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Disaster and the mind

Even as we prepare this article, sections of the United States Gulf Coast are being pounded by the winds and rains of Hurricane Isaac.

The adverse weather conditions would naturally evoke fear in the minds of all who are in its path, but experts have warned that since it is occurring on the anniversary of the massive destruction and loss of life caused by Hurricane Katrina seven years, anxiety and distress could be heightened.


With local and federal disaster agencies in the US fully mobilised, and with the United States Red Cross already fully deployed, residents who went through Katrina have been warned they could find themselves experiencing symptoms that include:

* Similar feelings and thoughts that occurred during the event like sadness, fearfulness or uncertainty;

* Feeling the need to avoid events, places or people that are connected to the anniversary;

* Feeling nervous, on edge, jumpy or quick to anger;

* Difficulty sleeping, focusing or concentrating;

* Experiencing fatigue, pain, headaches or stomachaches.

Most Barbadians alive today have not experienced the full brunt of a major hurricane, considering that the last direct hit on the island was Hurricane Janet in 1952, but all ought to be aware that we are in the heart of the 2012 hurricane season and therefore never too far away from a disaster.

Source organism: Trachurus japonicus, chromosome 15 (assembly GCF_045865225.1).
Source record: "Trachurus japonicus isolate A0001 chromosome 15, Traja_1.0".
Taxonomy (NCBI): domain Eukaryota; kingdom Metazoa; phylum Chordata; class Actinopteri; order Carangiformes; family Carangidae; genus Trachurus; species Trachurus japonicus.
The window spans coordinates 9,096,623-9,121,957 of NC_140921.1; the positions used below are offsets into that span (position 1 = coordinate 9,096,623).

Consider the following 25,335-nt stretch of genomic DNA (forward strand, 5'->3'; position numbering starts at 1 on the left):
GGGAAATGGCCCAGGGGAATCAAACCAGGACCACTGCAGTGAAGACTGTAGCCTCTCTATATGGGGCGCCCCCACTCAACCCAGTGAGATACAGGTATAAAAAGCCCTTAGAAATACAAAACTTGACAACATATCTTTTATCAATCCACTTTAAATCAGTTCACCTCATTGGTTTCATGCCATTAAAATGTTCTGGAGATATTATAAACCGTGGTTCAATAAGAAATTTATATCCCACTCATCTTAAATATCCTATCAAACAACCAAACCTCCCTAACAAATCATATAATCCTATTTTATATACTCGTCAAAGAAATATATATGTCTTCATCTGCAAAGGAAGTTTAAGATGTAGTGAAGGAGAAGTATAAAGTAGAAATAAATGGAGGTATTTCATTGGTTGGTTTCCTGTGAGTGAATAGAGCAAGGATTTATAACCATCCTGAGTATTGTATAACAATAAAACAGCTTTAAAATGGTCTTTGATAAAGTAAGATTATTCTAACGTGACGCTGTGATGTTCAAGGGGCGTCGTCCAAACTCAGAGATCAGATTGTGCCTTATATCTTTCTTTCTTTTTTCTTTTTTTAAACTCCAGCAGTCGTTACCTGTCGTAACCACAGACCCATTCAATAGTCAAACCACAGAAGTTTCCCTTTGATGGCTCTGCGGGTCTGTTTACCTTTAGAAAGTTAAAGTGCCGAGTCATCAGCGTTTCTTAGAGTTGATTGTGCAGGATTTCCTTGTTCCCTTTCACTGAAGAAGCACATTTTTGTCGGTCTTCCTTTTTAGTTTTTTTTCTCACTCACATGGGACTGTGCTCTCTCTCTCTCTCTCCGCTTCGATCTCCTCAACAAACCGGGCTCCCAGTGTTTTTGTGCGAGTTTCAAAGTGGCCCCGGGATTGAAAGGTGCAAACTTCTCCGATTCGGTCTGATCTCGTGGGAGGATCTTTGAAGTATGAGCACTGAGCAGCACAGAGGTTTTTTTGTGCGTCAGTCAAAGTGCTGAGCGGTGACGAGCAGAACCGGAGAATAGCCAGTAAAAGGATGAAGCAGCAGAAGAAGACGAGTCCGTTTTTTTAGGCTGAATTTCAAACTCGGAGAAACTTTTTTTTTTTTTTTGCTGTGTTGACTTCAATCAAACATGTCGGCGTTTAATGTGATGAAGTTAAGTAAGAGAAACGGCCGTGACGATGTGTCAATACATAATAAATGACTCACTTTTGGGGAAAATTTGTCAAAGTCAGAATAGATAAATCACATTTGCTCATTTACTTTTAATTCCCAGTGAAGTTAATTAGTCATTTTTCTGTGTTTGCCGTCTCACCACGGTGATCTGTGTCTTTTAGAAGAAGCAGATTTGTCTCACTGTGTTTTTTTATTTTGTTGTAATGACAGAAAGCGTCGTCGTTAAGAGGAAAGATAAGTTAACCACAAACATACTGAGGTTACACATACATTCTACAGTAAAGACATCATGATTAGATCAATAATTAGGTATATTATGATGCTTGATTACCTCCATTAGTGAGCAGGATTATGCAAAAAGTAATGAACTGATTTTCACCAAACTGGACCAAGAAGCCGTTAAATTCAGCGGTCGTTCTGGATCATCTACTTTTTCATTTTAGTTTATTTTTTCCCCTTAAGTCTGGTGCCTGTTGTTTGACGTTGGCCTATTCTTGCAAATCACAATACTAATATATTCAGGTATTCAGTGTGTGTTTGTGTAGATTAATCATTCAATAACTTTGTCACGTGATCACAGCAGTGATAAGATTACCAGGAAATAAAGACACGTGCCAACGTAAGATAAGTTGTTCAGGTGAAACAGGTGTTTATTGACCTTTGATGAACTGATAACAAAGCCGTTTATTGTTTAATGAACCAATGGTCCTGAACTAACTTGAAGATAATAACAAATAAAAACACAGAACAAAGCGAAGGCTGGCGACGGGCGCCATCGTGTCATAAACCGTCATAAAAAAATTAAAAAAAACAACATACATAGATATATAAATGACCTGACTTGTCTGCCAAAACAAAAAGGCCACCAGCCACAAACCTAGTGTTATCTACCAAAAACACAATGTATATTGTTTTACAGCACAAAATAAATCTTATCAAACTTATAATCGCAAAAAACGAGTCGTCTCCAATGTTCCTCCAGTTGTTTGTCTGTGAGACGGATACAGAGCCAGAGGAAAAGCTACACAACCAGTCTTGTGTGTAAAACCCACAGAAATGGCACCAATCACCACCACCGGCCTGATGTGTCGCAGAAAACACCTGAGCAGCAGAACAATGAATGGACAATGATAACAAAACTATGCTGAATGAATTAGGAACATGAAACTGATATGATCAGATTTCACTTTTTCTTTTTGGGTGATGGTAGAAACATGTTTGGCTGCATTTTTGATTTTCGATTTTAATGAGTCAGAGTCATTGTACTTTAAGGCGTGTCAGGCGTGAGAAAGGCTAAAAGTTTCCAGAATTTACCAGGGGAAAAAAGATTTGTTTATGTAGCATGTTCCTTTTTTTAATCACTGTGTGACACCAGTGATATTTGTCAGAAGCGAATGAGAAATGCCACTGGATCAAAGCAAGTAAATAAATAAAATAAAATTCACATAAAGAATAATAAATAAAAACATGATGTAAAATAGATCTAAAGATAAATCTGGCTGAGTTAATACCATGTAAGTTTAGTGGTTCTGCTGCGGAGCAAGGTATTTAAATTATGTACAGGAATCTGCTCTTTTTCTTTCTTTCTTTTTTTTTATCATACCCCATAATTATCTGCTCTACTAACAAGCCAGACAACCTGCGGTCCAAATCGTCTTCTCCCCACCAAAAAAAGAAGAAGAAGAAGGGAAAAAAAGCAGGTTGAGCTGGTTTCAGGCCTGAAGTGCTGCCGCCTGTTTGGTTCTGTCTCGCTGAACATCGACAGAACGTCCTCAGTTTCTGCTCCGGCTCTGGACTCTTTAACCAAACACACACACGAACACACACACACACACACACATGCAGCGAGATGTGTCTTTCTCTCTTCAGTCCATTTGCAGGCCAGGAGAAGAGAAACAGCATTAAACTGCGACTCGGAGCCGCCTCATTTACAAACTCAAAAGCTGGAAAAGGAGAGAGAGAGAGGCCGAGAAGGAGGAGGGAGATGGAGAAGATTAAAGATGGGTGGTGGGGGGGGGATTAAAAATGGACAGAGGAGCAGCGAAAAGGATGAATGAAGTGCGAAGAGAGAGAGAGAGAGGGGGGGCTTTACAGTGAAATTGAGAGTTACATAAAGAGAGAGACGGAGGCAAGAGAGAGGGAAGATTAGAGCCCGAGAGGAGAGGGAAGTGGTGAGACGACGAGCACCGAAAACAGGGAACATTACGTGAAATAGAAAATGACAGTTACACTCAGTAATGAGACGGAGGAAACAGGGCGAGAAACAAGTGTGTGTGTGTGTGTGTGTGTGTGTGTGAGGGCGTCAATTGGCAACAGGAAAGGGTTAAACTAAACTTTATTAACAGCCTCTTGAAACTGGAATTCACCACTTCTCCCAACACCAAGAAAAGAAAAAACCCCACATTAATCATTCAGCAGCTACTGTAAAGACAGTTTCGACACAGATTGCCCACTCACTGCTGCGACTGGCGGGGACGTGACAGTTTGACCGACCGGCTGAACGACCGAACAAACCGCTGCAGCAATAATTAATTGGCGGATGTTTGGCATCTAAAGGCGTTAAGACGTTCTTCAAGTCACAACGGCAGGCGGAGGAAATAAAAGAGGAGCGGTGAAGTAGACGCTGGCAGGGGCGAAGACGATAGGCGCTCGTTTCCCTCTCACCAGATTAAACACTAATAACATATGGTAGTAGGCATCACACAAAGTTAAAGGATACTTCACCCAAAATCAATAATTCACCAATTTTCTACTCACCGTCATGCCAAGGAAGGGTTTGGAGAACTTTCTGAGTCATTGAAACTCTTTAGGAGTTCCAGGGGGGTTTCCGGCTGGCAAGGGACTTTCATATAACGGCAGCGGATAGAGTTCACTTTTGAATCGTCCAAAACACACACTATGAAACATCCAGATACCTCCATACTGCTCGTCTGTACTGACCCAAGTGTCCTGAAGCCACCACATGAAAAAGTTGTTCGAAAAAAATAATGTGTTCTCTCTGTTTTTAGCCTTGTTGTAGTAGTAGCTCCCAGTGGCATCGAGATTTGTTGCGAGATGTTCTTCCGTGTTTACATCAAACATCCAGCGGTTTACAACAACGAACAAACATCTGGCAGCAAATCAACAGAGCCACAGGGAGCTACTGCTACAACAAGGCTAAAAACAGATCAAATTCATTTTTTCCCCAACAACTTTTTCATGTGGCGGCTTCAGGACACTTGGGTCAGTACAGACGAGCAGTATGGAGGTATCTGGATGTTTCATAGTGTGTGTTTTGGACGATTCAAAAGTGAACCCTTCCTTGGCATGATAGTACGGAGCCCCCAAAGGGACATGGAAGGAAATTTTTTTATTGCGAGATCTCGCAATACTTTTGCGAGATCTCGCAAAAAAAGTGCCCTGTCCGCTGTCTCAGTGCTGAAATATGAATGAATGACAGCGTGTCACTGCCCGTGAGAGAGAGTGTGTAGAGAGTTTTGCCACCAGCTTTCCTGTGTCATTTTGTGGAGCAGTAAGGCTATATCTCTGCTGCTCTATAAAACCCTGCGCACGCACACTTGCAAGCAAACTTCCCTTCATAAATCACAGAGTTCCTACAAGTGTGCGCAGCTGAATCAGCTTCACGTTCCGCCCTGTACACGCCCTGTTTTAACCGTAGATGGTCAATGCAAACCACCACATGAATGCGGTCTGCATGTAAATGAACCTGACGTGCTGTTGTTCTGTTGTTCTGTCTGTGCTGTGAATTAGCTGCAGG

What ought also to be clear is that given the state of thousands of houses in Barbados, in the event that the island faces a major storm system, many would be advised to seek to ride out the system in a hurricane shelter or with friends or family whose homes are more secure.

Red Cross tips

While each situation and individual may require specific care, keeping these tips from the US Red Cross can still be of value:

* Stay informed and be prepared. If in the potential path of an approaching storm, pay attention to information and warnings from local authorities.

* Make sure your disaster kit and plans are complete. Being prepared for storms can reduce stress;

* Eat healthy. During times of stress it is important to maintain a balanced diet and drink plenty of water;

* Get some rest. Giving your mind and body a break can help you cope with stress;

* Stay connected with family and friends. Giving and receiving support is one of the most important things you can do;

* Be patient with yourself and those around you. Recognise that people may need time to put their feelings and thoughts in order;

* Stay positive. Remind yourself how you’ve successfully coped with stress in the past. Reach out when you need support, and help others when they need it.

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